The film Meshes of the Afternoon (1943) is an enigma. It ‘works’ on many levels: as an example of polished cinematography; as a personal statement; as the original representation of filmic art as psychological journey (psychodrama) and as an almost interactive challenge to its viewers to be accepted and pursued. “Meshes” is definitely one of those films that—like the potato chip slogan states—“You can’t ‘eat’ just one.” The viewer feels compelled to watch it again and again. I watched it through the first time—then immediately watched it two more times. With each new viewing I found fresh, interesting nuances that I had not noticed before—such as how the general ‘feel’ and atmosphere of “Meshes” has a dreamy, yet oddly ‘gritty’ texture. All of the action seems to take place on a summer day in a rather warm climate (Italy kept coming to my mind). Deren, herself, wild haired and sandal-clad, looks like some sort of (Haitian?) earth goddess/mother. Also, with each new viewing I caught a particular look/reaction from each of the three ‘Mayas’ sitting at the table—which helped to establish a separate role or function for each one.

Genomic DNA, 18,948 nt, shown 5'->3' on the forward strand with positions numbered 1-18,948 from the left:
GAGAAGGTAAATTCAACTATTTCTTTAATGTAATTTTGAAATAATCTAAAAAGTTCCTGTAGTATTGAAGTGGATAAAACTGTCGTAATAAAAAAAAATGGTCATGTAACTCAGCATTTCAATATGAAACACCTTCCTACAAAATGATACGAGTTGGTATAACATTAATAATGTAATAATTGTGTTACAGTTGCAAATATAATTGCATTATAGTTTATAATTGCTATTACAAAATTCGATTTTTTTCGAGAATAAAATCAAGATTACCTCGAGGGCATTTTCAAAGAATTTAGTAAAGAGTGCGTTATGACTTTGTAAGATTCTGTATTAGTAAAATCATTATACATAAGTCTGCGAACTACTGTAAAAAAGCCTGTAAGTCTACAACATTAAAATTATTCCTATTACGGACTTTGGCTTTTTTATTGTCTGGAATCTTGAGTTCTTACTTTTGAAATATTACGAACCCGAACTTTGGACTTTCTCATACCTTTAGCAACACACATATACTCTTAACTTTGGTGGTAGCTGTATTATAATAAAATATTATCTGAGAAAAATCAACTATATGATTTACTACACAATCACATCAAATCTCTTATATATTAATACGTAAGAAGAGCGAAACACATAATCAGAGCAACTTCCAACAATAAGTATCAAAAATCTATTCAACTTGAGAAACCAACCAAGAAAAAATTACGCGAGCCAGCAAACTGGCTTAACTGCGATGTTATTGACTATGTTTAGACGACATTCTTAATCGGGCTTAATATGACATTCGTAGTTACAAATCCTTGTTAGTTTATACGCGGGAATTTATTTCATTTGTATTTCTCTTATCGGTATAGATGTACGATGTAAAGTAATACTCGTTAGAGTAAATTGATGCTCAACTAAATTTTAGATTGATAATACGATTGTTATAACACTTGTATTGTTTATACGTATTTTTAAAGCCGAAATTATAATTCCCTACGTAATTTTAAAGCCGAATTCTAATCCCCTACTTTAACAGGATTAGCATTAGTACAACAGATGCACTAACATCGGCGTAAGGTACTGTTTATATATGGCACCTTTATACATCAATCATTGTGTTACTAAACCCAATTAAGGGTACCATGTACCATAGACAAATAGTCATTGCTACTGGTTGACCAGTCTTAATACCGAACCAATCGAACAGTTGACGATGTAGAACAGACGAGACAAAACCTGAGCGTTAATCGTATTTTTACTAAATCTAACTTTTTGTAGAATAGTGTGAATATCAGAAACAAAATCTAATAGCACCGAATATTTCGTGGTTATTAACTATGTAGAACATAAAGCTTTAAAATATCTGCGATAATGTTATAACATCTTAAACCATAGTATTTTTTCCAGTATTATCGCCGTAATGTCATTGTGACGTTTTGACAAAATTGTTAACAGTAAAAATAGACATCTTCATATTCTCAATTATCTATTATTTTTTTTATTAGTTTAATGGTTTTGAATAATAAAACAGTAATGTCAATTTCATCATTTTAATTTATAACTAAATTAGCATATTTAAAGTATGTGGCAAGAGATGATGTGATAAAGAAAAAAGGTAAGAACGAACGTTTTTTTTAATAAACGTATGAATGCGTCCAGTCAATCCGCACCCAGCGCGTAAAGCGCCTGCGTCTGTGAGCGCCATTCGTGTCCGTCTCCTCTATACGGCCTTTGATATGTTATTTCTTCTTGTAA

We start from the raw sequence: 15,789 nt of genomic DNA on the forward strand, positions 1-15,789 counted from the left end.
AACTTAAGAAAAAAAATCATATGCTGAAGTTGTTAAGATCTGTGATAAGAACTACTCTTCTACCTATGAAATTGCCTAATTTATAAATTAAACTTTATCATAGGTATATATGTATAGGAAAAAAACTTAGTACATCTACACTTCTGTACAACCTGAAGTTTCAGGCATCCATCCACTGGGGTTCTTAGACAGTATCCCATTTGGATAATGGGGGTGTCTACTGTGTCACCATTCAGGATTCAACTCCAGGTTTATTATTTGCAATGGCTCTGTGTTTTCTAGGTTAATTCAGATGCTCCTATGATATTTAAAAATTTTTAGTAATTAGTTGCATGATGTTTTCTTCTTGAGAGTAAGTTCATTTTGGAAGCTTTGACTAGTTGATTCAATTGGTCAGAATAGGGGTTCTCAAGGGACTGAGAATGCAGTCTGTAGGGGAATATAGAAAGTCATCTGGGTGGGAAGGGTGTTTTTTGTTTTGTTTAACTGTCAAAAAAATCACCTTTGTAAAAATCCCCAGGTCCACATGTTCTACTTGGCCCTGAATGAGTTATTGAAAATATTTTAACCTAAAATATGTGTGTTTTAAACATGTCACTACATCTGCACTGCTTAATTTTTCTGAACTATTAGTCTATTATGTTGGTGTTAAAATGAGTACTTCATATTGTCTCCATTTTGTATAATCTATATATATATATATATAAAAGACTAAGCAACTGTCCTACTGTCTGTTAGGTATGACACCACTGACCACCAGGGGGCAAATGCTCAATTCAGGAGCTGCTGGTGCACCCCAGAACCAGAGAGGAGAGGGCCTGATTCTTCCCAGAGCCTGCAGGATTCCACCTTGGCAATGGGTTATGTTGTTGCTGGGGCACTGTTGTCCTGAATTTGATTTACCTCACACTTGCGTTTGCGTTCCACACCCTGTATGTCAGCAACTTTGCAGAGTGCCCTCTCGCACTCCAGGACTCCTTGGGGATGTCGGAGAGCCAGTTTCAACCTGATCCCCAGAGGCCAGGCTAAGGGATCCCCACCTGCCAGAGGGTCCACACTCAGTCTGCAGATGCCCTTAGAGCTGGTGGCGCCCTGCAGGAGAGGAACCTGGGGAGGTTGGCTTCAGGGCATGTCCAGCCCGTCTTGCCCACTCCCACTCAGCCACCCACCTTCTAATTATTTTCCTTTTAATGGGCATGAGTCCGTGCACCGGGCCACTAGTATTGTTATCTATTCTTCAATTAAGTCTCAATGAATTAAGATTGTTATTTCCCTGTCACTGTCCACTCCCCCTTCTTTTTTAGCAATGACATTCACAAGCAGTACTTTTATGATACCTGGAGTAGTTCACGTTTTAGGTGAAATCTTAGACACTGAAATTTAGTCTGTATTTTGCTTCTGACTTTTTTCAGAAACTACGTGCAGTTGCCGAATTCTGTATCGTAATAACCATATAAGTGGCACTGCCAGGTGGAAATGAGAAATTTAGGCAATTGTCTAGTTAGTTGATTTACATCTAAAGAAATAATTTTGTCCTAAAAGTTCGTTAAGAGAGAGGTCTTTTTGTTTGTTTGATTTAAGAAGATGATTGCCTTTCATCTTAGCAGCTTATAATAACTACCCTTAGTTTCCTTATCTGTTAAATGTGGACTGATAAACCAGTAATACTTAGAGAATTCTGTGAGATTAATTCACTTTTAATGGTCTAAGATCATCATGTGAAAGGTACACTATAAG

Further, there are particular sequences that seem most surreal—where Hammid uses odd camera angles while Deren seems to crawl and cling and climb up what has become a nightmarish staircase–and where she assumes a facial expression and body language not unlike Caesar of The Cabinet of Dr. Caligari (1920), which I find most appropriate as Deren’s character walks—as does somnambulist Caesar– within a type of dreamscape.
Lastly, one has to wonder just how the filmscape of the American avant-garde movement would have looked in terms of attention-paid, subject matter, funding, opportunities, etc. had it not been for the innovation, power and intellectual curiosity of not only Maya Deren—but of Alexander Hammid, as well. Clearly, the advent and ensuing interest in the psychodrama would have been affected.